Get a soccer cleat and a baseball cleat made of the same material and of the same cut and you will likely discover that the baseball cleats will be heavier. The difference in weight will be more pronounced if the baseball cleat has metal studs.
While soccer cleats usually weigh about 8 ounces on average, baseball cleats will usually go as high as 13 ounces. Interestingly, the majority of the weight of baseball cleats comes from the sole area.
It is understandably so because baseball cleats are designed with the primary purpose of enhancing grip and balance—and that often comes with extra weight. A soccer cleat, on the other hand, is designed to be as light as possible so that it doesn’t hinder the player’s performance in any way.
For preteens that are just getting into baseball, using soccer cleats for baseball can be a good thing because it will not weigh them down as much as baseball cleats. While it is possible to use soccer cleats for baseball, know that they may not offer as much grip and stability as baseball cleats.
Difference in build
Based on the studs, soccer cleats are usually divided into firm ground (FG), soft ground (SG), and artificial ground (AG). Using any of the studs on the wrong surface will facilitate their ruin.
When choosing a soccer cleat for baseball, make sure you pick the studs that will match the surface of the baseball field that you are going to be playing on.
Baseball cleats, on the other hand, are grouped into metal, molded plastic, and artificial turf based on their studs. At a glance, it is easy to see that baseball cleats are more adaptable for use on different surfaces than soccer cleats.
What this means is that you may be trying to cut costs by advising your child to use his or her soccer cleats for baseball and end up having two bad cleats. In the long run, it will cost you more to get a baseball cleat than trying to adapt one for the other.
Both soccer and baseball cleats come in three models, mainly the low, mid, and high tops. This is one of the few areas where baseball and soccer cleats are similar.
However, it is harder to find high tops in soccer cleats compared to baseball because not many soccer players find them comfortable.
Obviously, the low-top baseball cleats will be far lighter than the high tops. However, the low tops will offer less ankle support compared to the high tops.
Nevertheless, players of both sports will usually pick the low and mid tops over the high tops because of maneuverability. The low and mid tops free the ankle allowing you to make sharp turns.
However, it is more common to find baseball players wearing high-cut cleats. The reason is that baseball doesn’t involve a lot of running like soccer.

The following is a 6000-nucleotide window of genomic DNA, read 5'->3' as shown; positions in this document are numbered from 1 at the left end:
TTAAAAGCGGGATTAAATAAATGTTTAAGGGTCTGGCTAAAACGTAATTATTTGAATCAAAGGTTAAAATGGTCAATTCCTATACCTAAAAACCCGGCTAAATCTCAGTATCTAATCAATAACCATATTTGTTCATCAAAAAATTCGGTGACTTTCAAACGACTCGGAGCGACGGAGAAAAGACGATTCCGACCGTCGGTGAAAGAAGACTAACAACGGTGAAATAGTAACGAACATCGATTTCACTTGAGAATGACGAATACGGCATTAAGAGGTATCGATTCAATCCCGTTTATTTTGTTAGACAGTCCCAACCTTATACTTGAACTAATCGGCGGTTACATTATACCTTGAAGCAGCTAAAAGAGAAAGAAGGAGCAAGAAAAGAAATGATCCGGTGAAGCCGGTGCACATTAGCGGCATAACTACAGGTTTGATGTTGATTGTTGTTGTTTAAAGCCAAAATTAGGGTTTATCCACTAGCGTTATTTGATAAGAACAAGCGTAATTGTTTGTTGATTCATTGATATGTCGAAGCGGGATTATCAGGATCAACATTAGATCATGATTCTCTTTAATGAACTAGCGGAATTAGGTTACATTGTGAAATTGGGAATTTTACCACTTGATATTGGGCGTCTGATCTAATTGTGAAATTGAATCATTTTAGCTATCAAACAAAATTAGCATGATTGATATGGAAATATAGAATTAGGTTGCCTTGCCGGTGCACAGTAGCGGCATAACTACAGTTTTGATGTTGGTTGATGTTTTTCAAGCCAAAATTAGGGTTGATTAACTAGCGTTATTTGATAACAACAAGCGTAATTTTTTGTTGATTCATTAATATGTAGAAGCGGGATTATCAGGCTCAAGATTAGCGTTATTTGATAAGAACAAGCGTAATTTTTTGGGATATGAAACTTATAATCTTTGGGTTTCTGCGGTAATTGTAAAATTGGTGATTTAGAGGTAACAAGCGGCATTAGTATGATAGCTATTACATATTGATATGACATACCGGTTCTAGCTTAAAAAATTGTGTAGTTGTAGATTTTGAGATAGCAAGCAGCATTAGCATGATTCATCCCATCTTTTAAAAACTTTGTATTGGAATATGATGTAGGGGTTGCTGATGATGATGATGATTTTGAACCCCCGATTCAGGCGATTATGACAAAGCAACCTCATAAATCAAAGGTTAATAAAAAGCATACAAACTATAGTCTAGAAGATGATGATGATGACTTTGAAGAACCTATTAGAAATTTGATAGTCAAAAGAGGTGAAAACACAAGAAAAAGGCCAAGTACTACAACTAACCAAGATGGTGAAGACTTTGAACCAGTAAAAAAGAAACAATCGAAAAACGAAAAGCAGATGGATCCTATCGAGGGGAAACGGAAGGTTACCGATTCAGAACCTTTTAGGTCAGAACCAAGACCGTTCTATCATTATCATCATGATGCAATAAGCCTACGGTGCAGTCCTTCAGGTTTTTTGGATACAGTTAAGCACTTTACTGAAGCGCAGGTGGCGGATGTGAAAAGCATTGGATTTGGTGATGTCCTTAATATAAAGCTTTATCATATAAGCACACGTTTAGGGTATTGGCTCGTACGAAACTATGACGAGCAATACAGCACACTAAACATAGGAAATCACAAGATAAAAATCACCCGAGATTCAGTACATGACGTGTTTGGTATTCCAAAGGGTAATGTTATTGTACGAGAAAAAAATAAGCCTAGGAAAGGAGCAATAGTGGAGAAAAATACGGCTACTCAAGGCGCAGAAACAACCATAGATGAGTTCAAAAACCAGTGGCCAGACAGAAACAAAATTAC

There are times when the players will all be standing in one spot. In soccer, the players are always moving around in an attempt to create scoring chances.
The high-top cleats, on the other hand, will hug the ankles and restrict your range of motion. If you have a child that is prone to ankle injuries or has just recovered from an ankle injury, the best option would be to get him or her a cleat with a high-top cut.
Instead of relying on high-cut cleats, soccer players usually make use of tapes to support their ankles.
No doubt, some soccer cleat manufacturers have been working on ways to solve this same problem. Today, there are soccer cleats that come with adjustable studs.
That means you can remove the studs that they came with and replace them with other studs or even change the orientation of the studs at will. When this becomes popular, the gap between soccer, football, and baseball cleats will become slimmer.
Using soccer cleats for baseball should only be a last-minute option when you have run out of ideas. The reason is that, apart from ruining your soccer cleats, it may not offer the same level of stability and traction to the baseball player thereby increasing their chances of slip and fall.
Regardless of whatever sport you play, always prioritize your safety. You will hardly reach the peak of your career if you are frequently sidelined by injuries.
Hi there, I’m Jay.
The Pitch is Ours is a new beginning for me and a stepping stone to prepare before retiring from the professional soccer team. Soccer is everything in my life! My friends and I have created this blog with all our enthusiasm, passion, and understanding after years of playing pro soccer. Hope you will enjoy it!